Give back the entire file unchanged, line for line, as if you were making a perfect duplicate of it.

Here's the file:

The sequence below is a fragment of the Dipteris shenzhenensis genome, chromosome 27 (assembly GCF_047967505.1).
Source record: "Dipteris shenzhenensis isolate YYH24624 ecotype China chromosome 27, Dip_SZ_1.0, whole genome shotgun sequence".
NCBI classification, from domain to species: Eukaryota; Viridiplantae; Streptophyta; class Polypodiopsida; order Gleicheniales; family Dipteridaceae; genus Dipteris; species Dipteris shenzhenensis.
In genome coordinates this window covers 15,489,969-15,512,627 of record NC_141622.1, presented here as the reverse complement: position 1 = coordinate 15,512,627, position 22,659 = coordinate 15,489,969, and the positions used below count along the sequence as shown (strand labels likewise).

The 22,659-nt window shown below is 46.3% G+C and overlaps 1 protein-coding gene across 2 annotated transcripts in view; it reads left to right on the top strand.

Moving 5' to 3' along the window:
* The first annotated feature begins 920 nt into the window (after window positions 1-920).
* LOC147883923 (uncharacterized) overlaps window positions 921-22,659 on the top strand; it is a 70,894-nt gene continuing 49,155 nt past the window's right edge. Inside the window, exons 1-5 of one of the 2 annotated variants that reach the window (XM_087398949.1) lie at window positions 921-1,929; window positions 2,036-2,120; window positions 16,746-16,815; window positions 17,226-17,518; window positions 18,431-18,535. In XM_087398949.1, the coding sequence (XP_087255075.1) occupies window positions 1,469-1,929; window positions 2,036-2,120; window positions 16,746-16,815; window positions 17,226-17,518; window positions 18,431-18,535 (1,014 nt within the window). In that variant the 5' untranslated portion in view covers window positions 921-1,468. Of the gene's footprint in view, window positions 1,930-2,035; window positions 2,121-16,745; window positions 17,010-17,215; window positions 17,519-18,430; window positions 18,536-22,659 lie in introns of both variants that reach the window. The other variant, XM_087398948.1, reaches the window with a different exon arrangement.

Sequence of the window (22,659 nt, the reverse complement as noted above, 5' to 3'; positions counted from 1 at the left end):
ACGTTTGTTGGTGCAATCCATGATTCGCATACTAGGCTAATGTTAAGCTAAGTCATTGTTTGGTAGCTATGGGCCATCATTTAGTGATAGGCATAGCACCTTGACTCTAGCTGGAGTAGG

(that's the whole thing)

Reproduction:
The sequence below is a fragment of the Dipteris shenzhenensis genome, chromosome 27 (assembly GCF_047967505.1).
Source record: "Dipteris shenzhenensis isolate YYH24624 ecotype China chromosome 27, Dip_SZ_1.0, whole genome shotgun sequence".
NCBI classification, from domain to species: Eukaryota; Viridiplantae; Streptophyta; class Polypodiopsida; order Gleicheniales; family Dipteridaceae; genus Dipteris; species Dipteris shenzhenensis.
In genome coordinates this window covers 15,489,969-15,512,627 of record NC_141622.1, presented here as the reverse complement: position 1 = coordinate 15,512,627, position 22,659 = coordinate 15,489,969, and the positions used below count along the sequence as shown (strand labels likewise).

The 22,659-nt window shown below is 46.3% G+C and overlaps 1 protein-coding gene across 2 annotated transcripts in view; it reads left to right on the top strand.

Moving 5' to 3' along the window:
* The first annotated feature begins 920 nt into the window (after window positions 1-920).
* LOC147883923 (uncharacterized) overlaps window positions 921-22,659 on the top strand; it is a 70,894-nt gene continuing 49,155 nt past the window's right edge. Inside the window, exons 1-5 of one of the 2 annotated variants that reach the window (XM_087398949.1) lie at window positions 921-1,929; window positions 2,036-2,120; window positions 16,746-16,815; window positions 17,226-17,518; window positions 18,431-18,535. In XM_087398949.1, the coding sequence (XP_087255075.1) occupies window positions 1,469-1,929; window positions 2,036-2,120; window positions 16,746-16,815; window positions 17,226-17,518; window positions 18,431-18,535 (1,014 nt within the window). In that variant the 5' untranslated portion in view covers window positions 921-1,468. Of the gene's footprint in view, window positions 1,930-2,035; window positions 2,121-16,745; window positions 17,010-17,215; window positions 17,519-18,430; window positions 18,536-22,659 lie in introns of both variants that reach the window. The other variant, XM_087398948.1, reaches the window with a different exon arrangement.

Sequence of the window (22,659 nt, the reverse complement as noted above, 5' to 3'; positions counted from 1 at the left end):
ACGTTTGTTGGTGCAATCCATGATTCGCATACTAGGCTAATGTTAAGCTAAGTCATTGTTTGGTAGCTATGGGCCATCATTTAGTGATAGGCATAGCACCTTGACTCTAGCTGGAGTAGG